Friday, 19 July 2019

A skin disease spreading in wild giraffes may be a parasitic attack


JULY 12, 2019
by Genevieve Rajewski, Tufts University
Besides their graceful long necks and legs, giraffes are most recognizable by their distinctive spots. Now, conservationists are concerned about a different sort of spots on giraffes, made up of dead tissue and crusty sores that ooze blood or pus.
First seen in wild African giraffes in the 1990s but also observed in captive animals, giraffe skin disease likely is made up of multiple diseases that have been lumped together under one name. "It's still too soon to tell," said Cummings School Research Assistant Professor Chris Whittier, V97. "There are probably several possible pathogens involved."
The resulting unsightly condition doesn't appear life-threatening by itself. But conservationists worry that it may compromise the animals' overall health and affect reproduction, leading to population declines, which they can't afford.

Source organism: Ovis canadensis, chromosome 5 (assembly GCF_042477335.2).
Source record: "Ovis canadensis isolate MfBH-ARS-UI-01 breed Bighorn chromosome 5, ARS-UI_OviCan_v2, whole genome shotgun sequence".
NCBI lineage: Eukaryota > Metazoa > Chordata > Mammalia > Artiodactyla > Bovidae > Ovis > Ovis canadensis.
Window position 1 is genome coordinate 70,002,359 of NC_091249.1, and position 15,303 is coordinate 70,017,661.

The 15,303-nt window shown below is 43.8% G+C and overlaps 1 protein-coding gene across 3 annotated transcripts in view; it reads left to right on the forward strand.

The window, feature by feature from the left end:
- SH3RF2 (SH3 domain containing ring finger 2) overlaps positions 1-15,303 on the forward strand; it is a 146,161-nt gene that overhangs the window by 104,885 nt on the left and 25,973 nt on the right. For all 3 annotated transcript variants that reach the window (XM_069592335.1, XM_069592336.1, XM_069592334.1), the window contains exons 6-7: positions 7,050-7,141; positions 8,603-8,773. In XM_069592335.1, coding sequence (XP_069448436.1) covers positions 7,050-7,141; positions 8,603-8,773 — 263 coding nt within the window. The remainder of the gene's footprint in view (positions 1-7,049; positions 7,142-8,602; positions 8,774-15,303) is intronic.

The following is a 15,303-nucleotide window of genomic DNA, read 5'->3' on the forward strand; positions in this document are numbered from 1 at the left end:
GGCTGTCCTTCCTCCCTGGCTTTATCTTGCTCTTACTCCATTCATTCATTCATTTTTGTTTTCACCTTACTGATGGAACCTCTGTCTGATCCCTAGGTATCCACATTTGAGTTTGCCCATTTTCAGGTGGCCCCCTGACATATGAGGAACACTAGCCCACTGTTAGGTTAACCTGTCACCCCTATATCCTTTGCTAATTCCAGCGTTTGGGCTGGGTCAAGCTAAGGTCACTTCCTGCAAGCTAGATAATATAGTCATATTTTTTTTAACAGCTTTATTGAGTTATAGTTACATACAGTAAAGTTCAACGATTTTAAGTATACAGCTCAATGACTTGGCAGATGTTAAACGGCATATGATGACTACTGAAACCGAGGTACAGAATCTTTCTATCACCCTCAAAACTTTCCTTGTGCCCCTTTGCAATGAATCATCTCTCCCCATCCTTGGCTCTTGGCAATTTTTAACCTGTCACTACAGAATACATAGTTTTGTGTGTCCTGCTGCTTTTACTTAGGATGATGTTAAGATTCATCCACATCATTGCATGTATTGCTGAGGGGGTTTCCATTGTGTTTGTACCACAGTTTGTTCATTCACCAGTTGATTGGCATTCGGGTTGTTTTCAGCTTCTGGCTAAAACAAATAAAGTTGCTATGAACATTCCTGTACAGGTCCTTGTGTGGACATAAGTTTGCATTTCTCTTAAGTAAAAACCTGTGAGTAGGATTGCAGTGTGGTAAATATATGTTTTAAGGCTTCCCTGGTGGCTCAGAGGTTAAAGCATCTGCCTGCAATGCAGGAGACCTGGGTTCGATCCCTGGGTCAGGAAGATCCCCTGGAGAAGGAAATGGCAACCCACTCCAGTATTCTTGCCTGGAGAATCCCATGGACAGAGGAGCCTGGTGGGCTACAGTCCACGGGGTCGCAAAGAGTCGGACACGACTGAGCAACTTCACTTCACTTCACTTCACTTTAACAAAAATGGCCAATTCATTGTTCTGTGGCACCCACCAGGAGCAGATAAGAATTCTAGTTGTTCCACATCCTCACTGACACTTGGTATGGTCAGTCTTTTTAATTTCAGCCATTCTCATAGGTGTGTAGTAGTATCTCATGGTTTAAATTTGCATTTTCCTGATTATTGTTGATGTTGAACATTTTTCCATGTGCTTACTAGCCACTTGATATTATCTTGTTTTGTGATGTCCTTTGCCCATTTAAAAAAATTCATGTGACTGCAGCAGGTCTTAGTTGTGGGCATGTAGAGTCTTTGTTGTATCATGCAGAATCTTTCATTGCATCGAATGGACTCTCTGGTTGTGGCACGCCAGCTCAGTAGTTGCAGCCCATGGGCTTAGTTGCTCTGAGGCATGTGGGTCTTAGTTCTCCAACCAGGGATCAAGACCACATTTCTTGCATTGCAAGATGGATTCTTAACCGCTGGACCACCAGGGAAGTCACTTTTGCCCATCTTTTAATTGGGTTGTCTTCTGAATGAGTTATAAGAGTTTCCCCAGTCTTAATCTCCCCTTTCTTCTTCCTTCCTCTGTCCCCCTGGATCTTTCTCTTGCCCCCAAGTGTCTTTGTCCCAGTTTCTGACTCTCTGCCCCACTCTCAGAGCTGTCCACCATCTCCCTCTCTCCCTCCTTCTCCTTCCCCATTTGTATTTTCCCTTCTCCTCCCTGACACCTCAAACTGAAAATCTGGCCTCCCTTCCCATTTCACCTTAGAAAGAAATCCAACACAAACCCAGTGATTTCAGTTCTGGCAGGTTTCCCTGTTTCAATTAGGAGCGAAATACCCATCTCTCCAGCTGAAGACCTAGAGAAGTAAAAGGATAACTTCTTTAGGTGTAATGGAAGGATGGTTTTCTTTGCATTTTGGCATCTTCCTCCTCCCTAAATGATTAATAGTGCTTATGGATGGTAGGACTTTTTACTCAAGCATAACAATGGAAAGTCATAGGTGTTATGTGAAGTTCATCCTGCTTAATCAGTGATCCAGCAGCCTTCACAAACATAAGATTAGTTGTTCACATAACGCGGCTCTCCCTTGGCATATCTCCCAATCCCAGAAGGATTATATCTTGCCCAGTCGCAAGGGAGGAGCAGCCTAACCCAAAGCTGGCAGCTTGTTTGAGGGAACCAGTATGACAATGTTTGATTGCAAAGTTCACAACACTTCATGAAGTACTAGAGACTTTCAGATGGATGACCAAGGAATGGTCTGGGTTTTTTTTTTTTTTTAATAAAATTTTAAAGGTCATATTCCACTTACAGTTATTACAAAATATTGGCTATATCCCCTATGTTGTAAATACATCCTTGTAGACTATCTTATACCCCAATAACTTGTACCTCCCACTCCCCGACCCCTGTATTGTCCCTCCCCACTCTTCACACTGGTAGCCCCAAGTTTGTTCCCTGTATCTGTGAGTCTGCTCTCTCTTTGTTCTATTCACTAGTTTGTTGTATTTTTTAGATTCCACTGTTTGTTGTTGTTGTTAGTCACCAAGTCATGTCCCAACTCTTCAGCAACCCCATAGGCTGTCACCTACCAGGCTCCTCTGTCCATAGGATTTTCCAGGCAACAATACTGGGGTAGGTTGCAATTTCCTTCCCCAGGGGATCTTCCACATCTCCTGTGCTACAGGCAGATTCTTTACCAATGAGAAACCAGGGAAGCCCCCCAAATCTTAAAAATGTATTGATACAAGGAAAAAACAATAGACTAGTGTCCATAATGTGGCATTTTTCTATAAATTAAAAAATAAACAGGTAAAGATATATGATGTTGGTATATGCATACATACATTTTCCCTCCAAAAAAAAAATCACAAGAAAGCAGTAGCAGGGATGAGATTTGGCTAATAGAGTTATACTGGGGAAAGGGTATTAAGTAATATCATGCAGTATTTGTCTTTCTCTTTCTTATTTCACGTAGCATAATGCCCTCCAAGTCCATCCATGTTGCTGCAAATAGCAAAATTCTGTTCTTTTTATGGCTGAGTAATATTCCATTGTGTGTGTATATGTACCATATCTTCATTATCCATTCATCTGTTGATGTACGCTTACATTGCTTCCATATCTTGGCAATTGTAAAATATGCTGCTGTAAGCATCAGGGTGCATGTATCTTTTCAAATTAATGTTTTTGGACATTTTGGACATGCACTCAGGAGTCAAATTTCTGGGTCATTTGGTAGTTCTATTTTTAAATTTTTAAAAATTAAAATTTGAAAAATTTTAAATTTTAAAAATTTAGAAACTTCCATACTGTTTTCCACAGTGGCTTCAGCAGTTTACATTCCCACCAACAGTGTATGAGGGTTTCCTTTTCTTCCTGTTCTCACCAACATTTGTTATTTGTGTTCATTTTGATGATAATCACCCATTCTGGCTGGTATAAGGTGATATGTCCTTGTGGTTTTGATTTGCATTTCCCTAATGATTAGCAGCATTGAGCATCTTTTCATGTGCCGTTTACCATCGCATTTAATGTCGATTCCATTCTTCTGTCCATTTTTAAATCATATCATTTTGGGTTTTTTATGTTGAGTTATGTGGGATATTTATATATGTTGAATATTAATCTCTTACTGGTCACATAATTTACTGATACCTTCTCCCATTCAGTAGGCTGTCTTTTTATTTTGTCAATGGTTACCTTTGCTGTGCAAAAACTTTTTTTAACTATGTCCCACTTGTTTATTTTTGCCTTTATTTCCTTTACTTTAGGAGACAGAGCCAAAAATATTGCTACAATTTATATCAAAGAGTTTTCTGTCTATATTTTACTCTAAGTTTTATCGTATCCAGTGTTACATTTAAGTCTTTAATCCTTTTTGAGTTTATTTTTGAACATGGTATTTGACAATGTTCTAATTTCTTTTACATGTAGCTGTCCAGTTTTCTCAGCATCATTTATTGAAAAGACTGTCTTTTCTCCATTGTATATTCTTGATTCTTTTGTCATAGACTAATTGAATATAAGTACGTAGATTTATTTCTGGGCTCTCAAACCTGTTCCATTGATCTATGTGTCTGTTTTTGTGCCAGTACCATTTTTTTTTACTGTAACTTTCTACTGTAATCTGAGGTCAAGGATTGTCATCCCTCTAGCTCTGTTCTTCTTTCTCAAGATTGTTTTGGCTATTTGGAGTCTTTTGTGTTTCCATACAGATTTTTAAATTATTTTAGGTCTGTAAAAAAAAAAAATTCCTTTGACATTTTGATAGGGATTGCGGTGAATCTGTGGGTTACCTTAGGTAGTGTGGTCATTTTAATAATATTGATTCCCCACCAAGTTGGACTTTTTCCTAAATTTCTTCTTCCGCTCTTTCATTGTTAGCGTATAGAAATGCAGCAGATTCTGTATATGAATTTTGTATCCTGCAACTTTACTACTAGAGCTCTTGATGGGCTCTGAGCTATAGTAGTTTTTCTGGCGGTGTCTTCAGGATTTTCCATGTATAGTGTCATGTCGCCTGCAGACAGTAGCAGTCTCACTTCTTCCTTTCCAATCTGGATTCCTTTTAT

"Universally, giraffes are very much in decline, primarily from habitat loss but also from poaching," said Whittier, director of Tufts' master's in conservation medicine program. "We can't ignore secondary threats, such as infectious diseases, because any little thing could become an extinction-level event when there aren't many individuals of certain species left." (For just such an example, read how a viral goat disease nearly decimated an endangered subspecies of antelope.)

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